With the travel industry struggling with the challenges of the pandemic, PRCO Director Sophie Toh examines what the future of the traditional business trip could look like.

In the golden days before the coronavirus pandemic, we, the moneyed elite, waged business war with our air miles cards, our boardroom status defined by the number of miles travelled in the least time possible. As our own modern-day heroes, we followed a personal quest for a new metallic colour on our luggage tags, bringing back brave new tales from the frontier of the airline lounge.

With our life’s worth articulated by reaching specific levels of sleep deprivation, we were literally turbo-fuelled across time zones in a quest for faster and better, no matter what the cost. A red-eye from New York and dinner in Annabel’s? All in a day’s work. A day’s trip to Hong Kong and a weekend shooting in the Highlands? No problem for the titans of the commercial world, as disapproving partners and doctors looked on.

When the cabin lights went off, and a hush descended on the world’s air corridors, we had to embrace working from home and ground ourselves a while. And, as Zoom calls expose the efficiencies of technology, it is clear that business travel will not look the same post-pandemic. With impressive new technologies being tested, a focus on health, clean energy and the prioritisation of family time, who are the likely winners?

Whilst it hasn’t been a bumper year for aviation, the private jet business is soaring with a legion of new fans in 2020, many of whom were previously private aviation virgins. Firms such as Air Charter Service and Luxaviation UK reported as much as an astonishing 258 per cent uptick in queries this summer, pointing to the normalisation of private charters for swathes of those defiantly determined to still get from A to B. Quite frankly, swapping the FBO for the Stygian horror of the Stansted Express might feel like a future compromise one is not prepared to take.

In a time of global discord, ears and eyes popped with the complete rollout of the XB-1 supersonic aircraft from Boom Supersonic this month, billed as the world’s successor to Concorde. The vision of Blake Scholl, a cult-like figure amongst aviation insiders, the plane has the long-time backing of Japan Airlines and Virgin Atlantic and promises to cut cross Atlantic and Pacific travel by up to a half. Is the future of business air travel the ability to go to and from a meeting in the same day? Scholl certainly believes so, finding inspiration in the unalloyed joy of being back home each night to put his children to bed.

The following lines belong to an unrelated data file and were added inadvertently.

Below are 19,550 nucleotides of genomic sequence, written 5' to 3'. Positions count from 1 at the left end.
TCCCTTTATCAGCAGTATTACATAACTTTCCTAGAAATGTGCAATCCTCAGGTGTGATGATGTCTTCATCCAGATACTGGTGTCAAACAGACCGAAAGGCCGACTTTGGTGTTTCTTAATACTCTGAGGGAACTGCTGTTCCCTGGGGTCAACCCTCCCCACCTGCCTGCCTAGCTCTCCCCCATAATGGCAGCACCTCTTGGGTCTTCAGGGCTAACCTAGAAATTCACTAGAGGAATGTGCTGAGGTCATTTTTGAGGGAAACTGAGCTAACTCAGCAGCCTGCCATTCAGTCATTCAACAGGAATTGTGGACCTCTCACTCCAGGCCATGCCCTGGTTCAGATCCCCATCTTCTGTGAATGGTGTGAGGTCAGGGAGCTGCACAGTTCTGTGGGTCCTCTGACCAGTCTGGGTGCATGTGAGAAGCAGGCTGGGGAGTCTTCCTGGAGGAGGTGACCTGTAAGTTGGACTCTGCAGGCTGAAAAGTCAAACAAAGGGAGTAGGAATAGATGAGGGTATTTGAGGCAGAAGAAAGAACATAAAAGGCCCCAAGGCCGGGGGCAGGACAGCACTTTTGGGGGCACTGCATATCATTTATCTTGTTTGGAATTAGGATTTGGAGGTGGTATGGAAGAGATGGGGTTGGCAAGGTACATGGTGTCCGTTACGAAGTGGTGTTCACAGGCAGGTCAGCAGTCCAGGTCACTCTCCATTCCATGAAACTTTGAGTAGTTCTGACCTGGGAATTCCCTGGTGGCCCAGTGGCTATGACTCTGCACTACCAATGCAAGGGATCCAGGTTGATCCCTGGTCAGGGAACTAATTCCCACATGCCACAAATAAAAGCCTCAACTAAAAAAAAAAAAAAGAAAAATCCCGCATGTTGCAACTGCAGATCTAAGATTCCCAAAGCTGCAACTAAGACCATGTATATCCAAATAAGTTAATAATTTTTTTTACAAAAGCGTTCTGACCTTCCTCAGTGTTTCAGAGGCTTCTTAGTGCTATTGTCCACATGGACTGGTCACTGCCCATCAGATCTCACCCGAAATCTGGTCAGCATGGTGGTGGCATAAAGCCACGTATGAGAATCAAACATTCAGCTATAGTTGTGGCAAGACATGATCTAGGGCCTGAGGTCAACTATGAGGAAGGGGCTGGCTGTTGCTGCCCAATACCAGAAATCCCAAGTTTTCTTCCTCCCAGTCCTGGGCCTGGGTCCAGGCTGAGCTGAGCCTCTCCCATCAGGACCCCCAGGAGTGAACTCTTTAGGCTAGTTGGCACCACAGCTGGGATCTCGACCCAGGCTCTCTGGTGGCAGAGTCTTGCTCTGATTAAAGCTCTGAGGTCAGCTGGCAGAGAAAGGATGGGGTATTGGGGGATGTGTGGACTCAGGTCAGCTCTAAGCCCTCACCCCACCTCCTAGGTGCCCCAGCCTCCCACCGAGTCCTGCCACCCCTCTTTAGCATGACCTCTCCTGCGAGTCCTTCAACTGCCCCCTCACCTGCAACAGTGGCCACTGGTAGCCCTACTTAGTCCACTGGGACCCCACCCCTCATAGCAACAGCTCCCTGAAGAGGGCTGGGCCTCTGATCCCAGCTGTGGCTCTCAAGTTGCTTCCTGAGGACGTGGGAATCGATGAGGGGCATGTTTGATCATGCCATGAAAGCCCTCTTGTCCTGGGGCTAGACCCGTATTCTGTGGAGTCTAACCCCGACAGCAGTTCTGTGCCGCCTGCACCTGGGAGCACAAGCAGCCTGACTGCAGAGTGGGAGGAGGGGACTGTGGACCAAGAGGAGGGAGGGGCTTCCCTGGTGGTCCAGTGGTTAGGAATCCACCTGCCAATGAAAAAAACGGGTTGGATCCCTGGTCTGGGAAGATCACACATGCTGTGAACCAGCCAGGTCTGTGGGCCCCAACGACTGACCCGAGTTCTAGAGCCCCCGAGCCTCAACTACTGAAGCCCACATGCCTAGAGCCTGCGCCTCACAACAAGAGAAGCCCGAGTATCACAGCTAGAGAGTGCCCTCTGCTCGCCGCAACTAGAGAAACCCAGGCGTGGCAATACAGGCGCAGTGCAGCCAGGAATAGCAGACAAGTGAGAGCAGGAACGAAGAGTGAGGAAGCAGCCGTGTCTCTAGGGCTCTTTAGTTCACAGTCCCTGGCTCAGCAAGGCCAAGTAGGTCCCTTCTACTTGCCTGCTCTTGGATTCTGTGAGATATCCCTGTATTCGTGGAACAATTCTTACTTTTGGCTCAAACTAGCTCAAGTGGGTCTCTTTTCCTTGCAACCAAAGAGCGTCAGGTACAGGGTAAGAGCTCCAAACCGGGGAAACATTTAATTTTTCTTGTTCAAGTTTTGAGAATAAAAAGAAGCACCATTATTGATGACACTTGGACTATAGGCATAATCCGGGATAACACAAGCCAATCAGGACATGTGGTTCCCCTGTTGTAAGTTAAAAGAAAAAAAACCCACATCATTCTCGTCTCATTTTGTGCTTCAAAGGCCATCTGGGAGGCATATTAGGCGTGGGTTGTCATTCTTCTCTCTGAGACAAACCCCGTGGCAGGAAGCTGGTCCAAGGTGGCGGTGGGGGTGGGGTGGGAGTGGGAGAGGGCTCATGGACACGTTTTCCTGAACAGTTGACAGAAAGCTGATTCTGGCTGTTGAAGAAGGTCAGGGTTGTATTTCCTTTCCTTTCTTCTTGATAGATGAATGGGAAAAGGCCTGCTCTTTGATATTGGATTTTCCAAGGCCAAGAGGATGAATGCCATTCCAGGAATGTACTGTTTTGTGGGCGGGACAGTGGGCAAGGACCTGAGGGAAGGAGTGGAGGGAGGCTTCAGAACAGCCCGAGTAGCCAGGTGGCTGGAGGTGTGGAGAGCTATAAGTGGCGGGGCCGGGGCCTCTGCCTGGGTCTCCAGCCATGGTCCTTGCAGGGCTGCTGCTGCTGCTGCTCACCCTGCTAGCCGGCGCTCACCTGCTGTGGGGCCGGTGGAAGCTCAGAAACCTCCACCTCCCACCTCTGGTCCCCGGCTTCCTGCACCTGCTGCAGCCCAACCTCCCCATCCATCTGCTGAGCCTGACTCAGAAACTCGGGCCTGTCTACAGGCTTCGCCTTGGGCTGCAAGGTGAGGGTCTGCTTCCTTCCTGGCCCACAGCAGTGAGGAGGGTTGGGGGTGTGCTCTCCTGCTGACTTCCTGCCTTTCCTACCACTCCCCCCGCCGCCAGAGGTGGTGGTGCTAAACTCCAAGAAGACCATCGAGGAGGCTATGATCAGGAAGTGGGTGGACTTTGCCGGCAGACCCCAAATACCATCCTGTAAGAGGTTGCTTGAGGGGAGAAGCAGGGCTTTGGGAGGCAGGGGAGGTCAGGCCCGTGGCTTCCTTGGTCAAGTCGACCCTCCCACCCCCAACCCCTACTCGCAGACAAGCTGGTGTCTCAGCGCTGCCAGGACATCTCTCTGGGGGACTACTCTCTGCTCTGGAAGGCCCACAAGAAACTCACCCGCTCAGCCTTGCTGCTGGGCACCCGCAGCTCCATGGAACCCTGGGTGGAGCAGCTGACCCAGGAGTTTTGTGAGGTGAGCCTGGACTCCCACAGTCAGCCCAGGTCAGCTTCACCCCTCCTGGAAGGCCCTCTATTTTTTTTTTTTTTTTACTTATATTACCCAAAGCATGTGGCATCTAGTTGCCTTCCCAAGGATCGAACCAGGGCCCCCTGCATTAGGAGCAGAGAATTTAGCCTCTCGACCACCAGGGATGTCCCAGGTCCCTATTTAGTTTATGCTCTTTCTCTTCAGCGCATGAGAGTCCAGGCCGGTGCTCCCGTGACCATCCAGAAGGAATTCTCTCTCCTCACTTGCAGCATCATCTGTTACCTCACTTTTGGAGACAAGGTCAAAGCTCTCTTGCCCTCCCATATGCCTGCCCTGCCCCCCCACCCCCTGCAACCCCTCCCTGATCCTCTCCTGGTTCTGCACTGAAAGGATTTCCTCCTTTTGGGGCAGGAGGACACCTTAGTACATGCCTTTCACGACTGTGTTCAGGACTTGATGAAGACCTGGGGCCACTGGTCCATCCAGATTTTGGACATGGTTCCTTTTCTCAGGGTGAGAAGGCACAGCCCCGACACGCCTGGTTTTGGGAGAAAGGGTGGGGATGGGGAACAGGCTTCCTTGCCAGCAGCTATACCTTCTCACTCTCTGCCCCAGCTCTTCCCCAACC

Elsewhere, pleasing progress is being made by Virgin Hyperloop, which is busy rethinking high-speed rail travel with the launch of their high-tech certification centre in West Virginia. Richard Branson declared the opening on 8 October as, ‘one of the most exciting days in Virgin Hyperloop’s history’, adding in statesmanlike fashion, ‘The Hyperloop Certification Center is the start of the hyperloop journey for West Virginia, for the United States, and for the world. We’re one step closer to making hyperloop travel a reality for people everywhere.’ With new legislation passed in the US House Representatives in July and Saudi Arabia’s Public Investment Fund striking a multi-million-riyal deal with Hyperloop, breaking land-speed records never looked so aligned with governmental growth goals.

Virgin Hyperloop’s new certification centre in West Virginia. image credit: Virgin Hyperloop

But it’s not all testosterone-triggering, chest-beating stuff. Some might seek social kudos in the form of paying it back, not continually hurtling forward. Despite global airline figures being down an estimated 40 per cent year-on-year in September, according to the Bureau of Transportation Statistics, commercial airlines are fighting back, virtue signalling with their carbon footprint. The Sustainable Aviation Fuel Market size is projected to grow to US$15.3billion by 2030, an uplift of an impressive 72.4 per cent. Whilst adoption is driven by the pragmatic use of tax reductions, it is not too much of a stretch to imagine that, post-COVID, we will yearn for a quieter, cleaner world. Perhaps a green aviation day will become the new duvet day.

Whilst in a time of flux, it’s hard to deal in more than maybes. However, when it comes to re-thinking the nature of global business travel, there’s definitely change in the air.